Post-conflict environment, narcoterrorism and community engagement – key security challenges for Latin American oil and gas companies

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IRN recently hosted the inaugural Latin America and Caribbean Oil & Gas Security 2015 Forum on 17th-18th March at the Estelar La Fontana Hotel in Bogota, Colombia.

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Latin America and Caribbean’s oil and gas sector has vastly grown in recent years; however, security remains as key concern for national and international companies operating in the area. The Latin America and Caribbean Oil & Gas Security 2015 Forum, recently hosted by IRN in Bogota, gathered representatives from the Ministry of Defence, the National Army of Colombia, the Colombian Navy and other security experts, providing a platform to discuss challenges around securing this critical infrastructure.

The importance of coordinating and liaising well with other security experts, within the military, competitive companies and other industry experts associates, to enhance security across the sector and borders in Latin America was stressed in several presentations throughout the two days. Another matter frequently addressed by speakers was the overwhelming threat of kidnap in this region, with the estimate figure of around 50-60% of kidnappings worldwide taking place in Latin America. The Central & South America Corporate Security Regional Manager for NOV – National Oilwell Varco analysed this threat with a presentation on how to form a thorough and effective safety feature and personal security briefing for employees, particularly those who are foreign or new to the region of operation.

Amongst other topical presentations was the session by the Corporate Director for Personal and Property Security for Tecpetrol on the importance of security for the oil and gas sector in the post-conflict Colombia. The expert analysed the current situation and offered proposals for achieving an effective company security system in light of the security climate that will arise following the ongoing peace process between FARC and the Colombian Government.

Latin America’s terrorist groups are not the only direct and deadly threat the region faces at the moment. The strong connection between the narcotics trade in the area and the security challenges for the oil and gas industry in the region was covered by the senior speaking delegation at the Forum, who highlighted the importance of viewing this problem and so the solution to it, as a whole and not separately.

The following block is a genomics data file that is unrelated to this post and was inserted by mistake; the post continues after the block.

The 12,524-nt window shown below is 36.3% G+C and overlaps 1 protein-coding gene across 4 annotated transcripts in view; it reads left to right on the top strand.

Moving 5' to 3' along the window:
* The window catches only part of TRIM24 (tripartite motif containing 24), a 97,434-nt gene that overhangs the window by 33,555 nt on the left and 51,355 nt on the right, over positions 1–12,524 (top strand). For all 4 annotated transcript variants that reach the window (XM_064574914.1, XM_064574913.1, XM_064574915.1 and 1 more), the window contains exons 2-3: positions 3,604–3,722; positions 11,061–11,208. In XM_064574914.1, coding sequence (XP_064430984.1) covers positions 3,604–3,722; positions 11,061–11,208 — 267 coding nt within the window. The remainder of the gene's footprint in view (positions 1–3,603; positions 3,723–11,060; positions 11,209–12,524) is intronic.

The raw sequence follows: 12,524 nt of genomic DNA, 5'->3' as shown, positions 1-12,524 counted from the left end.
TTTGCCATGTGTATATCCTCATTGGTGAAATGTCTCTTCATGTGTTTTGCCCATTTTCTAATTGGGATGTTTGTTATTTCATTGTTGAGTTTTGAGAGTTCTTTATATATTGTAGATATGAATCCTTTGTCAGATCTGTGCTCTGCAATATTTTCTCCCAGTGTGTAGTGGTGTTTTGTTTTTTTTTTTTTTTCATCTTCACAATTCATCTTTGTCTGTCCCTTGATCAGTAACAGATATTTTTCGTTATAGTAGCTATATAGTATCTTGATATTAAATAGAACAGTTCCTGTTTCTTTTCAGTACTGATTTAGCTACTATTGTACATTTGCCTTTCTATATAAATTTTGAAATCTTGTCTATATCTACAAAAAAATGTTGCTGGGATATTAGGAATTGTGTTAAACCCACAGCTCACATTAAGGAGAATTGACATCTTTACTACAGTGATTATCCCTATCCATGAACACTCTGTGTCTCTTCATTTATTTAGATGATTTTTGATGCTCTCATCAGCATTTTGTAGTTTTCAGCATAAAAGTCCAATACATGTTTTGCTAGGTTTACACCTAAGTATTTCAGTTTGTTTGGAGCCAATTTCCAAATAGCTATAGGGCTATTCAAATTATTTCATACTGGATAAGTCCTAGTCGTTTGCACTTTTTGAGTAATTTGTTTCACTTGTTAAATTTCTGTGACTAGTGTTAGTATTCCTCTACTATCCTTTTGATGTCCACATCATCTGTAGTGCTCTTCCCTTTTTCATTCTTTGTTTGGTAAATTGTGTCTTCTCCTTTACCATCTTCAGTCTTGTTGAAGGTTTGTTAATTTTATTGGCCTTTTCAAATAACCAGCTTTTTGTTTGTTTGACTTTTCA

Another point echoed several times over the two days was the aspect of community engagement, and how wealth disparity has deeply affected security in the region as a whole, and by extension has a negative impact on security for the oil and gas industry. A representative from the National Army of Colombia offered a presentation on companies and human rights, explaining how businesses’ activities need to operate always under these premises’ scope. Another expert from UNDP-Colombia analysed in his presentation all the social risks for extractive industries operating in Latin America.

The Speaking Panel included senior security representatives from Trinidad and Tobago Defence Force-Ministry of National Security, NOV – National Oilwell Varco, Tecpetrol, Schlumberger, Colombian Air Force, SINOPEC Argentina, Americas Petrogas, National Army of Colombia, UNDP-Colombia, Pluspetrol, CISEN México, National Police of Colombia, Petrobras Colombia, ASIS and Vipers Seguridad.

The Latin America and Caribbean Oil & Gas Security Forum 2015 was sponsored by STEELE Corporate Security and Advisory Services, Atmos International, Neosecure, Palo Alto Networks, Afimac, Thales, Oracle, Abloy, Tyco Security Products and Companía Andina de Seguridad Ltda ANDISEG. The Forum is also supported by the Colombian Navy, the Latin American Security Association, the Industrial Cybersecurity Center (CCI), the DNI (Dirección Nacional de Inteligencia) and the Chamber of Commerce of Bogota. IRN also partnered with charity organisation – Mission 500, a strictly non-profit organization dedicated to serving the needs of children and communities in crisis.

Photos and more information can be found on the website Documentation and presentations are available for purchase for those who were unable to attend.

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Cristina Rivero
since: 08/2013
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